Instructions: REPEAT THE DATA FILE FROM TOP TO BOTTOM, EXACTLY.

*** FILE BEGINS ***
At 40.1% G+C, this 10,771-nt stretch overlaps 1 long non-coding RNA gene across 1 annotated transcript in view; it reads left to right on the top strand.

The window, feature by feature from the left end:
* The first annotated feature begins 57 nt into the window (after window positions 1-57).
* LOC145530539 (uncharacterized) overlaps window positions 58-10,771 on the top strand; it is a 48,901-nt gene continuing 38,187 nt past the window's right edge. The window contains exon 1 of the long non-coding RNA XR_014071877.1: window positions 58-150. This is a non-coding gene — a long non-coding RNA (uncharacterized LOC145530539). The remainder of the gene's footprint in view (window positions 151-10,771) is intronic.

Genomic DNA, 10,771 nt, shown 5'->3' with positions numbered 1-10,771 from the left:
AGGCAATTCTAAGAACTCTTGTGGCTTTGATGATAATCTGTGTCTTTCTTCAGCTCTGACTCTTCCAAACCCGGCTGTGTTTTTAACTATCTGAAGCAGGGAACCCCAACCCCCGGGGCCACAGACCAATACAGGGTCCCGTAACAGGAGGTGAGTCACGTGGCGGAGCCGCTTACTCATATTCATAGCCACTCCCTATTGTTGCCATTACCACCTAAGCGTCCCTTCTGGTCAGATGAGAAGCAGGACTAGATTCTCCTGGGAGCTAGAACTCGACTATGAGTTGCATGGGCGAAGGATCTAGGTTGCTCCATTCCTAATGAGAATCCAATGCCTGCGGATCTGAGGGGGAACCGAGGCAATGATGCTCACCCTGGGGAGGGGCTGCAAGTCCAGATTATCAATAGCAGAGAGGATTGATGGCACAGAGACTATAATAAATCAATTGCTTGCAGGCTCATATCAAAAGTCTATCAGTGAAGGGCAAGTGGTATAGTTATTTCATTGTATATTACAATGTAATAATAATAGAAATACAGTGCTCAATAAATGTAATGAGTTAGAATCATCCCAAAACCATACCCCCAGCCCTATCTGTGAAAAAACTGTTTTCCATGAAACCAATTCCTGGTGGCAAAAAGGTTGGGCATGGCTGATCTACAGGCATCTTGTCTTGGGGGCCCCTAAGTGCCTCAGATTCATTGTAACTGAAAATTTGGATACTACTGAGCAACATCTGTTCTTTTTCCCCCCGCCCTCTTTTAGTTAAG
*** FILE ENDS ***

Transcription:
At 40.1% G+C, this 10,771-nt stretch overlaps 1 long non-coding RNA gene across 1 annotated transcript in view; it reads left to right on the top strand.

The window, feature by feature from the left end:
* The first annotated feature begins 57 nt into the window (after window positions 1-57).
* LOC145530539 (uncharacterized) overlaps window positions 58-10,771 on the top strand; it is a 48,901-nt gene continuing 38,187 nt past the window's right edge. The window contains exon 1 of the long non-coding RNA XR_014071877.1: window positions 58-150. This is a non-coding gene — a long non-coding RNA (uncharacterized LOC145530539). The remainder of the gene's footprint in view (window positions 151-10,771) is intronic.

Genomic DNA, 10,771 nt, shown 5'->3' with positions numbered 1-10,771 from the left:
AGGCAATTCTAAGAACTCTTGTGGCTTTGATGATAATCTGTGTCTTTCTTCAGCTCTGACTCTTCCAAACCCGGCTGTGTTTTTAACTATCTGAAGCAGGGAACCCCAACCCCCGGGGCCACAGACCAATACAGGGTCCCGTAACAGGAGGTGAGTCACGTGGCGGAGCCGCTTACTCATATTCATAGCCACTCCCTATTGTTGCCATTACCACCTAAGCGTCCCTTCTGGTCAGATGAGAAGCAGGACTAGATTCTCCTGGGAGCTAGAACTCGACTATGAGTTGCATGGGCGAAGGATCTAGGTTGCTCCATTCCTAATGAGAATCCAATGCCTGCGGATCTGAGGGGGAACCGAGGCAATGATGCTCACCCTGGGGAGGGGCTGCAAGTCCAGATTATCAATAGCAGAGAGGATTGATGGCACAGAGACTATAATAAATCAATTGCTTGCAGGCTCATATCAAAAGTCTATCAGTGAAGGGCAAGTGGTATAGTTATTTCATTGTATATTACAATGTAATAATAATAGAAATACAGTGCTCAATAAATGTAATGAGTTAGAATCATCCCAAAACCATACCCCCAGCCCTATCTGTGAAAAAACTGTTTTCCATGAAACCAATTCCTGGTGGCAAAAAGGTTGGGCATGGCTGATCTACAGGCATCTTGTCTTGGGGGCCCCTAAGTGCCTCAGATTCATTGTAACTGAAAATTTGGATACTACTGAGCAACATCTGTTCTTTTTCCCCCCGCCCTCTTTTAGTTAAG